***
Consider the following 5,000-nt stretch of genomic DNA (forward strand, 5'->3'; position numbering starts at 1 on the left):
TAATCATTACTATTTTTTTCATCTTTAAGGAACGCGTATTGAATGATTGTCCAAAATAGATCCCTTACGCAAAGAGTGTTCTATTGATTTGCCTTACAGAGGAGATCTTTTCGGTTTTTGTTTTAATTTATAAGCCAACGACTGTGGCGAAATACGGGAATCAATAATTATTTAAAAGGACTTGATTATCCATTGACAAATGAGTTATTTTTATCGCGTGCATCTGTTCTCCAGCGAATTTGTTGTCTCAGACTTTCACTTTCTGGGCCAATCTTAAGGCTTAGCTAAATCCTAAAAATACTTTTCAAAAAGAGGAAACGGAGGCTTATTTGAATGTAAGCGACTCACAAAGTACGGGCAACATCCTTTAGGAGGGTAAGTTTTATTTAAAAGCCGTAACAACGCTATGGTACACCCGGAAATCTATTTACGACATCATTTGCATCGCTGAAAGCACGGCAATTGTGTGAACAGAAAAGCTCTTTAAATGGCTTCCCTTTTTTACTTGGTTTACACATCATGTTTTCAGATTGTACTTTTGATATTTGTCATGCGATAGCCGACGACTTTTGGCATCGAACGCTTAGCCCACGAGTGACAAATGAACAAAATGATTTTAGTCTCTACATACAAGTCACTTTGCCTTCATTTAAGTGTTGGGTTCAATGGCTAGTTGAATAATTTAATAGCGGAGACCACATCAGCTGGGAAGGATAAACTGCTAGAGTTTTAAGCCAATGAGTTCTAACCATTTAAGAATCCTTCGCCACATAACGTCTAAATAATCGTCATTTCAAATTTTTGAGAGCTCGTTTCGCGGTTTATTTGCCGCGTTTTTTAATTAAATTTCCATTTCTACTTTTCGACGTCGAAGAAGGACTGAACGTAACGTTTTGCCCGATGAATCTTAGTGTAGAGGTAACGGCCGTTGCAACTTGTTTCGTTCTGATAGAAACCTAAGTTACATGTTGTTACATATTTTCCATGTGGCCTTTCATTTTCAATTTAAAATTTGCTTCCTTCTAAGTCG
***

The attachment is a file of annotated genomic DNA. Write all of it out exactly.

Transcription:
Consider the following 5,000-nt stretch of genomic DNA (forward strand, 5'->3'; position numbering starts at 1 on the left):
TAATCATTACTATTTTTTTCATCTTTAAGGAACGCGTATTGAATGATTGTCCAAAATAGATCCCTTACGCAAAGAGTGTTCTATTGATTTGCCTTACAGAGGAGATCTTTTCGGTTTTTGTTTTAATTTATAAGCCAACGACTGTGGCGAAATACGGGAATCAATAATTATTTAAAAGGACTTGATTATCCATTGACAAATGAGTTATTTTTATCGCGTGCATCTGTTCTCCAGCGAATTTGTTGTCTCAGACTTTCACTTTCTGGGCCAATCTTAAGGCTTAGCTAAATCCTAAAAATACTTTTCAAAAAGAGGAAACGGAGGCTTATTTGAATGTAAGCGACTCACAAAGTACGGGCAACATCCTTTAGGAGGGTAAGTTTTATTTAAAAGCCGTAACAACGCTATGGTACACCCGGAAATCTATTTACGACATCATTTGCATCGCTGAAAGCACGGCAATTGTGTGAACAGAAAAGCTCTTTAAATGGCTTCCCTTTTTTACTTGGTTTACACATCATGTTTTCAGATTGTACTTTTGATATTTGTCATGCGATAGCCGACGACTTTTGGCATCGAACGCTTAGCCCACGAGTGACAAATGAACAAAATGATTTTAGTCTCTACATACAAGTCACTTTGCCTTCATTTAAGTGTTGGGTTCAATGGCTAGTTGAATAATTTAATAGCGGAGACCACATCAGCTGGGAAGGATAAACTGCTAGAGTTTTAAGCCAATGAGTTCTAACCATTTAAGAATCCTTCGCCACATAACGTCTAAATAATCGTCATTTCAAATTTTTGAGAGCTCGTTTCGCGGTTTATTTGCCGCGTTTTTTAATTAAATTTCCATTTCTACTTTTCGACGTCGAAGAAGGACTGAACGTAACGTTTTGCCCGATGAATCTTAGTGTAGAGGTAACGGCCGTTGCAACTTGTTTCGTTCTGATAGAAACCTAAGTTACATGTTGTTACATATTTTCCATGTGGCCTTTCATTTTCAATTTAAAATTTGCTTCCTTCTAAGTCG